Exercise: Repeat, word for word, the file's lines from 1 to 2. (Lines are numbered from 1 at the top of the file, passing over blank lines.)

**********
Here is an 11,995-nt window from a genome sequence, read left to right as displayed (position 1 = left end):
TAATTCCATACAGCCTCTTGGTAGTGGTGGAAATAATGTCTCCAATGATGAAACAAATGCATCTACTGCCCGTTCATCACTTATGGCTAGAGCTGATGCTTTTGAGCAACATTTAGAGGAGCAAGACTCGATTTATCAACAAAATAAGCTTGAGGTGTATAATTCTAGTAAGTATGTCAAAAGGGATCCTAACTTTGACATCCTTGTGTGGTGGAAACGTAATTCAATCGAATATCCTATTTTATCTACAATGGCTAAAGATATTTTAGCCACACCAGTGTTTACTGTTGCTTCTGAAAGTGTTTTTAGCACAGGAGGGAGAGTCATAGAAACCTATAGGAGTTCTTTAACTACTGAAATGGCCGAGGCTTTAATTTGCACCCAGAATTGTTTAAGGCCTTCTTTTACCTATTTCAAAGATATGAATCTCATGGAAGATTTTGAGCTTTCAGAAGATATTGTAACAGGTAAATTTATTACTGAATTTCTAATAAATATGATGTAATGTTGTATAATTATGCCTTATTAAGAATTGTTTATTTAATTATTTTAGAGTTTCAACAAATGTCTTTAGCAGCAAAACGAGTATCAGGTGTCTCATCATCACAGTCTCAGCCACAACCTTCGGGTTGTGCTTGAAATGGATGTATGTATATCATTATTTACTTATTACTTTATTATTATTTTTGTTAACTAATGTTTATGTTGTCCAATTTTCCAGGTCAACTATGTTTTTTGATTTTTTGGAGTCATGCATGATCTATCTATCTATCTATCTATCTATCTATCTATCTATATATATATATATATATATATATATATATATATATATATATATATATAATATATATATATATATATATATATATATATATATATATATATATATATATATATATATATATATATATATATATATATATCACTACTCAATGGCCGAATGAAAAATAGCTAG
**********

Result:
Here is an 11,995-nt window from a genome sequence, read left to right as displayed (position 1 = left end):
TAATTCCATACAGCCTCTTGGTAGTGGTGGAAATAATGTCTCCAATGATGAAACAAATGCATCTACTGCCCGTTCATCACTTATGGCTAGAGCTGATGCTTTTGAGCAACATTTAGAGGAGCAAGACTCGATTTATCAACAAAATAAGCTTGAGGTGTATAATTCTAGTAAGTATGTCAAAAGGGATCCTAACTTTGACATCCTTGTGTGGTGGAAACGTAATTCAATCGAATATCCTATTTTATCTACAATGGCTAAAGATATTTTAGCCACACCAGTGTTTACTGTTGCTTCTGAAAGTGTTTTTAGCACAGGAGGGAGAGTCATAGAAACCTATAGGAGTTCTTTAACTACTGAAATGGCCGAGGCTTTAATTTGCACCCAGAATTGTTTAAGGCCTTCTTTTACCTATTTCAAAGATATGAATCTCATGGAAGATTTTGAGCTTTCAGAAGATATTGTAACAGGTAAATTTATTACTGAATTTCTAATAAATATGATGTAATGTTGTATAATTATGCCTTATTAAGAATTGTTTATTTAATTATTTTAGAGTTTCAACAAATGTCTTTAGCAGCAAAACGAGTATCAGGTGTCTCATCATCACAGTCTCAGCCACAACCTTCGGGTTGTGCTTGAAATGGATGTATGTATATCATTATTTACTTATTACTTTATTATTATTTTTGTTAACTAATGTTTATGTTGTCCAATTTTCCAGGTCAACTATGTTTTTTGATTTTTTGGAGTCATGCATGATCTATCTATCTATCTATCTATCTATCTATCTATCTATATATATATATATATATATATATATATATATATATATATATATATATAATATATATATATATATATATATATATATATATATATATATATATATATATATATATATATATATATATATATATATATATCACTACTCAATGGCCGAATGAAAAATAGCTAG